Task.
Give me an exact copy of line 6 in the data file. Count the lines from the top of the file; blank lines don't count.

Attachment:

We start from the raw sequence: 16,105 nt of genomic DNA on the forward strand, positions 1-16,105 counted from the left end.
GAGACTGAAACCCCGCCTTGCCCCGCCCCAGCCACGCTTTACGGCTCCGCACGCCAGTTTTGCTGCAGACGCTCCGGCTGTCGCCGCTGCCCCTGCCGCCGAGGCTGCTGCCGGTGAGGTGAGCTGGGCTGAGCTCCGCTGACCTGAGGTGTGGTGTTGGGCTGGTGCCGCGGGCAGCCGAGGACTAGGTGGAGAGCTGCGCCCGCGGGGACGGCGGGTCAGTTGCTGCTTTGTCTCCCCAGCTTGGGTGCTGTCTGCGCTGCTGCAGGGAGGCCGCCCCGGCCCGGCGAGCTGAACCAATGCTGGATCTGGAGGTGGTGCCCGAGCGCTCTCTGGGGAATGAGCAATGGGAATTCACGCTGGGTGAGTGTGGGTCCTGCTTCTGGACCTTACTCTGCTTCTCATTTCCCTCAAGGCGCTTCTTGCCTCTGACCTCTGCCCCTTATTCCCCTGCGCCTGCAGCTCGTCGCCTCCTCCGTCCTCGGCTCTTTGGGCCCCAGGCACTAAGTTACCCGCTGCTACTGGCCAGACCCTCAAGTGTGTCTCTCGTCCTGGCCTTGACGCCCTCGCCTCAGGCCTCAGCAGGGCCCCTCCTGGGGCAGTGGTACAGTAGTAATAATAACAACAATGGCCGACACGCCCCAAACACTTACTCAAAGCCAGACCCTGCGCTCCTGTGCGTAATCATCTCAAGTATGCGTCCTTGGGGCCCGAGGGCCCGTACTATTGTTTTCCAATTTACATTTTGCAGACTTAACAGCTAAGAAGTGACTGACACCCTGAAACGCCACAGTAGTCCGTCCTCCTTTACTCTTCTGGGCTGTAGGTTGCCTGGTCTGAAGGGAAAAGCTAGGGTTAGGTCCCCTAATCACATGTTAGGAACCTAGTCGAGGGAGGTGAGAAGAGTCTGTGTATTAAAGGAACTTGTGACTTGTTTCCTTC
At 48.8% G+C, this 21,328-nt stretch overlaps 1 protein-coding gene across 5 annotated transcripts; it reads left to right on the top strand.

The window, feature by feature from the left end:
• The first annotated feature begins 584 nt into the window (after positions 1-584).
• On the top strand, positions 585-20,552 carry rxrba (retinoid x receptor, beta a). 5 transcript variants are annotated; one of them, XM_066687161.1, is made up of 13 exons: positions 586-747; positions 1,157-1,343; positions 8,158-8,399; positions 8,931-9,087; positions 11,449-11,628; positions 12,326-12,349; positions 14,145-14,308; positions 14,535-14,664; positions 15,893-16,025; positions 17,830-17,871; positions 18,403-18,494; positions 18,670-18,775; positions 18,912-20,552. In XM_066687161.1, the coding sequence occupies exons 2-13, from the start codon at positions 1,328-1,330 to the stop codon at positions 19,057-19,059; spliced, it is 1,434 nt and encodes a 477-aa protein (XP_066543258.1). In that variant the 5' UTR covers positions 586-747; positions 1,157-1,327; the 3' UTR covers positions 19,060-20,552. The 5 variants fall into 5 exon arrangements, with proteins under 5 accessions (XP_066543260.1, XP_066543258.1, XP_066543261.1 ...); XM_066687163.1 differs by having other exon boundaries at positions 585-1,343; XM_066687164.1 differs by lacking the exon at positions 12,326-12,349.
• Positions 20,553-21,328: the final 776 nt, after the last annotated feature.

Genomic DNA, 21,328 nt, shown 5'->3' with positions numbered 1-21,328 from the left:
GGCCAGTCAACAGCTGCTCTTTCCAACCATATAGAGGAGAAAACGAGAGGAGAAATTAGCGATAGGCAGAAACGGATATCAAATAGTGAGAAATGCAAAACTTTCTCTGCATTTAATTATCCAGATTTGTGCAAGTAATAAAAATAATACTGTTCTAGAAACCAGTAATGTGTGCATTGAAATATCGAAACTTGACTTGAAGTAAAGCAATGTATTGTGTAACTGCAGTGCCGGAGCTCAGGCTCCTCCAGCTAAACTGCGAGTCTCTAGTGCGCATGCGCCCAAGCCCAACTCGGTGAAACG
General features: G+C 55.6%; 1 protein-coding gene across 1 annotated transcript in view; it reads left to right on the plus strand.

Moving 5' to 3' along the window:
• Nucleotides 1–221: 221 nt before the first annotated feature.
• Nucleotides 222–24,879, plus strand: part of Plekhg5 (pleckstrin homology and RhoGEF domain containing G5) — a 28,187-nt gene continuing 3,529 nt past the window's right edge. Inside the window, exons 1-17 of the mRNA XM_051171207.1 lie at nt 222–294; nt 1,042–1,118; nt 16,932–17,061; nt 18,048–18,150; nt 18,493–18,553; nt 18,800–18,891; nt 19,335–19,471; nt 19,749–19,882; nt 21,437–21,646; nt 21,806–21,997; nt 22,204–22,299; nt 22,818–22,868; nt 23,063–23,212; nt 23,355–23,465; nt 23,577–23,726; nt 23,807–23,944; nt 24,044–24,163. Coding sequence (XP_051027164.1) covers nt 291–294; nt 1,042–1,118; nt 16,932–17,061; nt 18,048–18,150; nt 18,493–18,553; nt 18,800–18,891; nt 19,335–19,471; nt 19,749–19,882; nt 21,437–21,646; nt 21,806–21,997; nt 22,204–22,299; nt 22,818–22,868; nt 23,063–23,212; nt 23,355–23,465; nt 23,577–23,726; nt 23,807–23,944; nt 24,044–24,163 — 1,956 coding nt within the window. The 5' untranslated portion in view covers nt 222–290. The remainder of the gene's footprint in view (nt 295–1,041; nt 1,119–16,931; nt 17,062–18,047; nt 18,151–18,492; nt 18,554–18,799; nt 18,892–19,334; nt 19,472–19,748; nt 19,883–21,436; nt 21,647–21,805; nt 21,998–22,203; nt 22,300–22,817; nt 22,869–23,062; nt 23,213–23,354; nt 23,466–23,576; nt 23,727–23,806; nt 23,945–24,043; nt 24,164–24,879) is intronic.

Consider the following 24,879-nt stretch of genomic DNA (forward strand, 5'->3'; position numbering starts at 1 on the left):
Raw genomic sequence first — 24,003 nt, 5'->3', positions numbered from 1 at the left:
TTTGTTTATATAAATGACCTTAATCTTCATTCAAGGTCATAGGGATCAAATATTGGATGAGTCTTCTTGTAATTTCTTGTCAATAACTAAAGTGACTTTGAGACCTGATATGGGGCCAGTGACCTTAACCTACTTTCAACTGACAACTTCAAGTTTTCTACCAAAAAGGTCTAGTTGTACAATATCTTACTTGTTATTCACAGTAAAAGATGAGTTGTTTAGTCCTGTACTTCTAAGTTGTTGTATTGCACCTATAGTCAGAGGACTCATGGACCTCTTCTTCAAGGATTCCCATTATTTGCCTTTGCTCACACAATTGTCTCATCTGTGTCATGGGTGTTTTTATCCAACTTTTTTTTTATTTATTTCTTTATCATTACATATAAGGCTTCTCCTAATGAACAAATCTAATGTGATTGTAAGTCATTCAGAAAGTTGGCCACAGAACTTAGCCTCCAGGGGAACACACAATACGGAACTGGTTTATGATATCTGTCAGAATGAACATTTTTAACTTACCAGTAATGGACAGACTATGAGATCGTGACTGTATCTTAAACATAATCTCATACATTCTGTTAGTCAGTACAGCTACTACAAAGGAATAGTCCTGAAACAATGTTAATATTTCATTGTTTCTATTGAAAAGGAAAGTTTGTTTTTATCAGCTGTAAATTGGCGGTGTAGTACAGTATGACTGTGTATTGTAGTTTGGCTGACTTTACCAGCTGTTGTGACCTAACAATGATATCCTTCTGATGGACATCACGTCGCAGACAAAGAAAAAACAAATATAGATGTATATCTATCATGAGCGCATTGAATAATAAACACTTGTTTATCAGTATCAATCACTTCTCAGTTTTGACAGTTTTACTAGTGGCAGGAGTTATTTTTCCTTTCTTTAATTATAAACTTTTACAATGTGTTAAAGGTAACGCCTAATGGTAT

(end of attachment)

• On the top strand, positions 585-20,552 carry rxrba (retinoid x receptor, beta a). 5 transcript variants are annotated; one of them, XM_066687161.1, is made up of 13 exons: positions 586-747; positions 1,157-1,343; positions 8,158-8,399; positions 8,931-9,087; positions 11,449-11,628; positions 12,326-12,349; positions 14,145-14,308; positions 14,535-14,664; positions 15,893-16,025; positions 17,830-17,871; positions 18,403-18,494; positions 18,670-18,775; positions 18,912-20,552. In XM_066687161.1, the coding sequence occupies exons 2-13, from the start codon at positions 1,328-1,330 to the stop codon at positions 19,057-19,059; spliced, it is 1,434 nt and encodes a 477-aa protein (XP_066543258.1). In that variant the 5' UTR covers positions 586-747; positions 1,157-1,327; the 3' UTR covers positions 19,060-20,552. The 5 variants fall into 5 exon arrangements, with proteins under 5 accessions (XP_066543260.1, XP_066543258.1, XP_066543261.1 ...); XM_066687163.1 differs by having other exon boundaries at positions 585-1,343; XM_066687164.1 differs by lacking the exon at positions 12,326-12,349.